By Jason Davis – WASHINGTON, DC (Sep 16, 2020) US Soccer Players – If RB Leipzig manager Julian Nagelsmann was pandering to an American audience, that’s understandable. Every ambitious European club is chasing American interest these days, and his is no exception. Perhaps Nagelsmann thought it best to speak in terms Americans would understand when discussing a potential new role for the one player on his roster that hails from this country.
“It didn’t work out at all in training on Friday, but it did in the game,” Nagelsmann said after Leipzig’s DFB Pokal win over Nurnberg. “We wanted to open up some new spaces in our build-up play. Tyler played like a quarterback. It gives us new opportunities for the future.”
The “it” Nagelsmann was referring to was Adams’s role in the club’s tactics on the night. Adams didn’t play in his usual midfield spot, or even in his occasional role as a right back in a four-man backline. Instead, Adams played center back in a group that left out players who fit that position’s more traditional definition. It would be easy enough to call him a deep-lying midfielder.
The point isn’t about Adams’s position at all. Instead, it’s his distribution of the ball from a deep area of the field. Maybe Adams played center back, or maybe he simply dropped as deep as the deepest Leipzig line when his team had the ball. Nagelsmann turned to Adams to help his team push the ball upfield, identifying him specifically as a player who could both A) pass the ball effectively from that area, and B) defend any counterattacking opportunities Leipzig might concede because of its chosen shape.
The development should be encouraging to US National Team fans, with the usual caveats. This was only a first round cup game. It’s not yet clear if Nagelsmann will hand similar responsibilities to Adams in league and international play. Still, if Adams can refine his game as a deep-lying playmaker spraying balls around the field, particularly to wingers in the Bundesliga, he could do the same job for his country. With the amount of attacking talent available to Gregg Berhalter, that sounds like good news for the USMNT.
Adams’s positional evolution at Leipzig doesn’t sound too different from the speculation around where Weston McKennie might line up for Juventus. McKennie is a “midfielder” in a generic sense, but that hardly does justice to the myriad jobs he might take under Juventus’s new coach, Andrea Pirlo.
McKennie can play deep, defending the area in front of a backline. He can push up the field, engaging in the attack. He’s excellent in the air and provides a release valve when playing out of the back is difficult or impossible. For any coach that wants to play the ubiquitous modern pressing game, a player like McKennie is invaluable.
Where McKennie sits on the field is secondary to his role. That’s also true of Adams. Maybe that means the positional nomenclature we use is outdated. Perhaps it speaks to the versatility of this generation of players.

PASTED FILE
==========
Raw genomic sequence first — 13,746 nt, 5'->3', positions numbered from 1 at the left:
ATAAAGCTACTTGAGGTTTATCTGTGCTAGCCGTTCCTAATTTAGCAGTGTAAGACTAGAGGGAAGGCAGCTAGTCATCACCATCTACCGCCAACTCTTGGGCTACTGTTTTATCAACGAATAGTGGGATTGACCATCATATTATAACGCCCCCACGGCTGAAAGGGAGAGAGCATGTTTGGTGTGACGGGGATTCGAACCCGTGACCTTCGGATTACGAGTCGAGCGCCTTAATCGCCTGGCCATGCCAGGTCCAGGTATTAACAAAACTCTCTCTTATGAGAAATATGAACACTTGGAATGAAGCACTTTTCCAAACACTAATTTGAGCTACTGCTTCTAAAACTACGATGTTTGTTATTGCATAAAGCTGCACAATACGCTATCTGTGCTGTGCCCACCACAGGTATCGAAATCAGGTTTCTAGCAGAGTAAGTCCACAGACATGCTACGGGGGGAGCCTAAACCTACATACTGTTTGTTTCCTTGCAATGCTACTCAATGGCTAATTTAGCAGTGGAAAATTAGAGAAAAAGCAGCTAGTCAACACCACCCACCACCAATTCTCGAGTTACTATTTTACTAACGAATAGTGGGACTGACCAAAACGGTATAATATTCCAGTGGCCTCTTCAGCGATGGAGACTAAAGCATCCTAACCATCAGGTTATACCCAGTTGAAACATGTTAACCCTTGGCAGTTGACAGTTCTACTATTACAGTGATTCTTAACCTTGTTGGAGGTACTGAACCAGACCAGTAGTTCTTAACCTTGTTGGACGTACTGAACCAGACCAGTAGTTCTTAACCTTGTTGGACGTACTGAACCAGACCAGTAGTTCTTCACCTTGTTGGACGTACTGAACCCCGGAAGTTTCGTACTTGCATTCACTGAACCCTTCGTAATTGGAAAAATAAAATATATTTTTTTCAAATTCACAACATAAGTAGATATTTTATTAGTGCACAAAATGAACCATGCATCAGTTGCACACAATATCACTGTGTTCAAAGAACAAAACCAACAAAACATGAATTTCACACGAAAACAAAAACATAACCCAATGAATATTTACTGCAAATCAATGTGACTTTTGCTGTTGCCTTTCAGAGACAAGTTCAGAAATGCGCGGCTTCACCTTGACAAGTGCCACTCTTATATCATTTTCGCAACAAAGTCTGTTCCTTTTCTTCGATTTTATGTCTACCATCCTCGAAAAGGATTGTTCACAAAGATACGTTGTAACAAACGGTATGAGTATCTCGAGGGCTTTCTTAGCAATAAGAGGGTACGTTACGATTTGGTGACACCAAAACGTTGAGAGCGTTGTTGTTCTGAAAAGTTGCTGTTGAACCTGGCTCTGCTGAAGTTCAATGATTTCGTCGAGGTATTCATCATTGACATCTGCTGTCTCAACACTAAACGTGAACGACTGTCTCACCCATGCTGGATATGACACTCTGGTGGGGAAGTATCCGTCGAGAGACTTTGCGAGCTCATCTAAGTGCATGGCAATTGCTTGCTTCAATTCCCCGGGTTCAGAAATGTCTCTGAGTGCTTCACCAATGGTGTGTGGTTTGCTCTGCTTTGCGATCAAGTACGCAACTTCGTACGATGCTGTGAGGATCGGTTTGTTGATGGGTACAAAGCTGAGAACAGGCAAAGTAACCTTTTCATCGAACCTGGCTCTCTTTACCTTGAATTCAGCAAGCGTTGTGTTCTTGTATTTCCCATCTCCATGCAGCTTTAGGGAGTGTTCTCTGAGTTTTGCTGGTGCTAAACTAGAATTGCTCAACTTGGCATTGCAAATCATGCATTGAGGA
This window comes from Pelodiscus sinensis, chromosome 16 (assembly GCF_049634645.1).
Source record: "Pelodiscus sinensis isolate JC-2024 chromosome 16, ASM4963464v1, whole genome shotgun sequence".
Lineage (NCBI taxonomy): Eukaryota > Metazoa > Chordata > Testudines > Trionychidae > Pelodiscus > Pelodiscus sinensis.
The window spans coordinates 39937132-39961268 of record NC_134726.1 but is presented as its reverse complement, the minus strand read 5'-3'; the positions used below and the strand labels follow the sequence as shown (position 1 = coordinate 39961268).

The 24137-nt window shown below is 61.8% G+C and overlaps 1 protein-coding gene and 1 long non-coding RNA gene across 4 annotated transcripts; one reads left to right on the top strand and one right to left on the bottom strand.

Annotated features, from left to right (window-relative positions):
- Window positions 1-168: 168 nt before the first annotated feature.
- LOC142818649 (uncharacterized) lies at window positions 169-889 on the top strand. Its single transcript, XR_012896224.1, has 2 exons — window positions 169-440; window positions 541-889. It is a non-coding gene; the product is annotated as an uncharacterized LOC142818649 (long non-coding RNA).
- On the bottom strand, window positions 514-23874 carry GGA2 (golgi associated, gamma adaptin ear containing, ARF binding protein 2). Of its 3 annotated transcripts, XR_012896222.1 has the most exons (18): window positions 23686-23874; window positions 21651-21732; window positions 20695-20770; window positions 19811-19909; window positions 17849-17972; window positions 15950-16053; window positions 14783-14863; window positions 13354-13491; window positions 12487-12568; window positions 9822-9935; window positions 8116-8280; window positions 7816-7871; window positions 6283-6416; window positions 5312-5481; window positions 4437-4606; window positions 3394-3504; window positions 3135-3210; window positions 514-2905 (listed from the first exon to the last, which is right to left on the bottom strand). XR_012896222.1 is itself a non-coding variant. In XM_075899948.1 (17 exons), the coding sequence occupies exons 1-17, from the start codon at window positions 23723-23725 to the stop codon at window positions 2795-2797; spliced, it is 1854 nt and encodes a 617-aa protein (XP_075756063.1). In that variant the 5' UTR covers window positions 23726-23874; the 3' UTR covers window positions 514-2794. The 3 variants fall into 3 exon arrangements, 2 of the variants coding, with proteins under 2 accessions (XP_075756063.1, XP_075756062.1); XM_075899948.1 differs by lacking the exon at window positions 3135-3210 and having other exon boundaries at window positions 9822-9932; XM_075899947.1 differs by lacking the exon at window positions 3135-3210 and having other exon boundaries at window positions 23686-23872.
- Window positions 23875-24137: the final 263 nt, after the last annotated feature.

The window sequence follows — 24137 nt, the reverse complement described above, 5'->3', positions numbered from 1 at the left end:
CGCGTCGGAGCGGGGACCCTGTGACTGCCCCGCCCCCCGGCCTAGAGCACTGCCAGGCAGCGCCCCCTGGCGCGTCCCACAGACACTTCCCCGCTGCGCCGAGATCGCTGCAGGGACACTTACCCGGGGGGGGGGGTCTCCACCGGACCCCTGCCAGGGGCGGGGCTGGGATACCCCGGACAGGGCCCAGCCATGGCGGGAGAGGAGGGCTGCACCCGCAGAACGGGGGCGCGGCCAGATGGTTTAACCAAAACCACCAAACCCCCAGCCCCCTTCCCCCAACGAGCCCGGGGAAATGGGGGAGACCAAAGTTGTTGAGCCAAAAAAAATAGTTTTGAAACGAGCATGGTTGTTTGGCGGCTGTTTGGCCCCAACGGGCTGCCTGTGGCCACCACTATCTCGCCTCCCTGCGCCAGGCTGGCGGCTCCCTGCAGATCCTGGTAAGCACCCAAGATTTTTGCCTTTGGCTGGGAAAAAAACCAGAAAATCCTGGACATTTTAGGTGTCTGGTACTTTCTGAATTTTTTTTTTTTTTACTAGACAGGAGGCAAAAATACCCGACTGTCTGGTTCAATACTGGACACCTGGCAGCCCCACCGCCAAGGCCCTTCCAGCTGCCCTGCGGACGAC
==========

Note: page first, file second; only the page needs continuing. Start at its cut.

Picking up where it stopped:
The American tendency towards becoming an all-around player is getting a full expression in Adams, McKennie, and a host of their countrymen coming up behind them. Soccer as it’s played now requires more than a few players on the field capable of not just winning the ball, but of turning it into a positive move forward.
At the risk of over-generalizing, American soccer seems set up to deliver more players in the Adams and McKennie mold. As professional academies and top-level youth clubs improve their coaching standards and do a better job of preparing players for the professional game, the type of gifted athlete that previously drifted away from the sport might be more likely to stick with soccer.
American soccer has long struggled to keep players from moving to more “traditional” sports regardless of that advantage. If those players continue on a soccer path and coaches funnel them into their “natural” spots on the field, it makes sense that more all-around midfielders could be the result.
There was a time when American soccer’s biggest export was goalkeepers. In a country where young outfield players were left wanting for good instruction and foreign leagues looked down their noses at them no matter their obvious talent, American goalkeepers rose to prominence. American has produced a handful of European-quality players at other positions, but never for perennial Champions League clubs.
McKennie’s move to Juventus and Adams’s rise at Leipzig point to new perceptions of Americans, particularly in midfield spots with plenty of heavy lifting. If they succeed, the knock-on effect might pull other Americans into the upper echelon of the game in Europe. Players who create and score goals get the lion’s share of the attention. For scouts and the clubs they work for, however, midfielders with varied toolkits are just as essential.
Adams might not have a defined position at Leipzig. McKennie’s role at Juventus may shift and morph over his initial period in Italy. Both are in positions to build the reputation of American soccer players. Add names like Pomykal, Aaronson, Yueill, Taitague, and more, and it’s easy to imagine a cadre of American “midfielders” doing work across the Continent.
More From Jason Davis:
- The strange situation with LAFC
- McKennie takes another step for American soccer players
- NYCFC and Houston playing under the radar
- Youth finally served in Major League Soccer
Photo by Imago via Zuma Press – ISIPhotos.com